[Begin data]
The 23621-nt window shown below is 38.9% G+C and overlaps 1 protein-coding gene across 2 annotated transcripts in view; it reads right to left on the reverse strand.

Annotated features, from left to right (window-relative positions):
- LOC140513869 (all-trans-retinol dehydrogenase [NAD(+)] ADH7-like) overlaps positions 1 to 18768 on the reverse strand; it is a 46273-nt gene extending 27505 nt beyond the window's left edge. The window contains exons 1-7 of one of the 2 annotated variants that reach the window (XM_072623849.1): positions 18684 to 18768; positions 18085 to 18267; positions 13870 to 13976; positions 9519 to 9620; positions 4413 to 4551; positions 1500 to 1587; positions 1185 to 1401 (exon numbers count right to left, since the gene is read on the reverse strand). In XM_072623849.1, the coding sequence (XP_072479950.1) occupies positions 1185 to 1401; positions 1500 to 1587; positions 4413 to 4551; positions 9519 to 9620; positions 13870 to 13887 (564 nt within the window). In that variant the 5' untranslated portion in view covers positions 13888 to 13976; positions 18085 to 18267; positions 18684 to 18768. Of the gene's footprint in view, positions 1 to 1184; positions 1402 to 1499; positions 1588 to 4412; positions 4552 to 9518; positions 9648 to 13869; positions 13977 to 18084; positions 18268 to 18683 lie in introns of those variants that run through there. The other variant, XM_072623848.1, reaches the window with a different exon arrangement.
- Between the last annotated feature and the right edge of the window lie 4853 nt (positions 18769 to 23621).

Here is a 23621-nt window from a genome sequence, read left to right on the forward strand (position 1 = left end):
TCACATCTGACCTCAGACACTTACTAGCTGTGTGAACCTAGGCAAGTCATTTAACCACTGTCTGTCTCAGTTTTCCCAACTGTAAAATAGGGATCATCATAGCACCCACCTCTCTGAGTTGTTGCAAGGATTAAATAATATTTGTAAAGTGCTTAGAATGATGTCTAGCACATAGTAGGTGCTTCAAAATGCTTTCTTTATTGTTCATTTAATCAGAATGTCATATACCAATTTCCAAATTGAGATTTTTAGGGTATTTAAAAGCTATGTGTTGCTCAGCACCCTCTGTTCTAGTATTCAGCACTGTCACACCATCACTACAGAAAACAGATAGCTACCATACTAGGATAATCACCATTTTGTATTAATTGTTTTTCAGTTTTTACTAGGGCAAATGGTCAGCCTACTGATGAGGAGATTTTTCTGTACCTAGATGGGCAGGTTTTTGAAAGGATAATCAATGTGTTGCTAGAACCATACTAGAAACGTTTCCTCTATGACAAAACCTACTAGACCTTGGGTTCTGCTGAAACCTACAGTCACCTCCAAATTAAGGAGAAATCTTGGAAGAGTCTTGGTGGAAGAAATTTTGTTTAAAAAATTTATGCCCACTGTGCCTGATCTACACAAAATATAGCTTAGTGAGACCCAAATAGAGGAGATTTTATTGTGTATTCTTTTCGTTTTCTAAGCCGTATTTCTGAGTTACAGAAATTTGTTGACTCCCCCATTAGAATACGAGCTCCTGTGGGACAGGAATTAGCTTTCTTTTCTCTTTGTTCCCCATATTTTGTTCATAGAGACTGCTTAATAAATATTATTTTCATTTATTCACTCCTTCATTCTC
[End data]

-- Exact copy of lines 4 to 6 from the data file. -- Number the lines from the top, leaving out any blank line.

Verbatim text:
- Between the last annotated feature and the right edge of the window lie 4853 nt (positions 18769 to 23621).

Here is a 23621-nt window from a genome sequence, read left to right on the forward strand (position 1 = left end):
TCACATCTGACCTCAGACACTTACTAGCTGTGTGAACCTAGGCAAGTCATTTAACCACTGTCTGTCTCAGTTTTCCCAACTGTAAAATAGGGATCATCATAGCACCCACCTCTCTGAGTTGTTGCAAGGATTAAATAATATTTGTAAAGTGCTTAGAATGATGTCTAGCACATAGTAGGTGCTTCAAAATGCTTTCTTTATTGTTCATTTAATCAGAATGTCATATACCAATTTCCAAATTGAGATTTTTAGGGTATTTAAAAGCTATGTGTTGCTCAGCACCCTCTGTTCTAGTATTCAGCACTGTCACACCATCACTACAGAAAACAGATAGCTACCATACTAGGATAATCACCATTTTGTATTAATTGTTTTTCAGTTTTTACTAGGGCAAATGGTCAGCCTACTGATGAGGAGATTTTTCTGTACCTAGATGGGCAGGTTTTTGAAAGGATAATCAATGTGTTGCTAGAACCATACTAGAAACGTTTCCTCTATGACAAAACCTACTAGACCTTGGGTTCTGCTGAAACCTACAGTCACCTCCAAATTAAGGAGAAATCTTGGAAGAGTCTTGGTGGAAGAAATTTTGTTTAAAAAATTTATGCCCACTGTGCCTGATCTACACAAAATATAGCTTAGTGAGACCCAAATAGAGGAGATTTTATTGTGTATTCTTTTCGTTTTCTAAGCCGTATTTCTGAGTTACAGAAATTTGTTGACTCCCCCATTAGAATACGAGCTCCTGTGGGACAGGAATTAGCTTTCTTTTCTCTTTGTTCCCCATATTTTGTTCATAGAGACTGCTTAATAAATATTATTTTCATTTATTCACTCCTTCATTCTC